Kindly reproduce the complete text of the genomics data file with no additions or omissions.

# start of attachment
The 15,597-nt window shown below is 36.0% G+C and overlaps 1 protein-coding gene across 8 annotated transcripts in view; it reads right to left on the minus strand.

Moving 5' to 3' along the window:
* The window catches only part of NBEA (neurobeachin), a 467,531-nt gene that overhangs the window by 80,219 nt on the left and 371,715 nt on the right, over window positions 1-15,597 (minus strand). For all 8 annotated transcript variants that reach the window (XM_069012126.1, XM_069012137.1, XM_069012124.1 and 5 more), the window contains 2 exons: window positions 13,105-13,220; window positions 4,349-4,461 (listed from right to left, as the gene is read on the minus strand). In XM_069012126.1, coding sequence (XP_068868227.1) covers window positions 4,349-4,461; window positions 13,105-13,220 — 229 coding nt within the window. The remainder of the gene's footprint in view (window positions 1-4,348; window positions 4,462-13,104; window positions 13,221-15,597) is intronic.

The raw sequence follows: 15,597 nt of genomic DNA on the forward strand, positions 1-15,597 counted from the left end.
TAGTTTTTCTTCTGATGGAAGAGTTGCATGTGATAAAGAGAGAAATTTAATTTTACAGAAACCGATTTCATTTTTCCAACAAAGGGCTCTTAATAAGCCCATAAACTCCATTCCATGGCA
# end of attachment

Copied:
The 15,597-nt window shown below is 36.0% G+C and overlaps 1 protein-coding gene across 8 annotated transcripts in view; it reads right to left on the minus strand.

Moving 5' to 3' along the window:
* The window catches only part of NBEA (neurobeachin), a 467,531-nt gene that overhangs the window by 80,219 nt on the left and 371,715 nt on the right, over window positions 1-15,597 (minus strand). For all 8 annotated transcript variants that reach the window (XM_069012126.1, XM_069012137.1, XM_069012124.1 and 5 more), the window contains 2 exons: window positions 13,105-13,220; window positions 4,349-4,461 (listed from right to left, as the gene is read on the minus strand). In XM_069012126.1, coding sequence (XP_068868227.1) covers window positions 4,349-4,461; window positions 13,105-13,220 — 229 coding nt within the window. The remainder of the gene's footprint in view (window positions 1-4,348; window positions 4,462-13,104; window positions 13,221-15,597) is intronic.

The raw sequence follows: 15,597 nt of genomic DNA on the forward strand, positions 1-15,597 counted from the left end.
TAGTTTTTCTTCTGATGGAAGAGTTGCATGTGATAAAGAGAGAAATTTAATTTTACAGAAACCGATTTCATTTTTCCAACAAAGGGCTCTTAATAAGCCCATAAACTCCATTCCATGGCA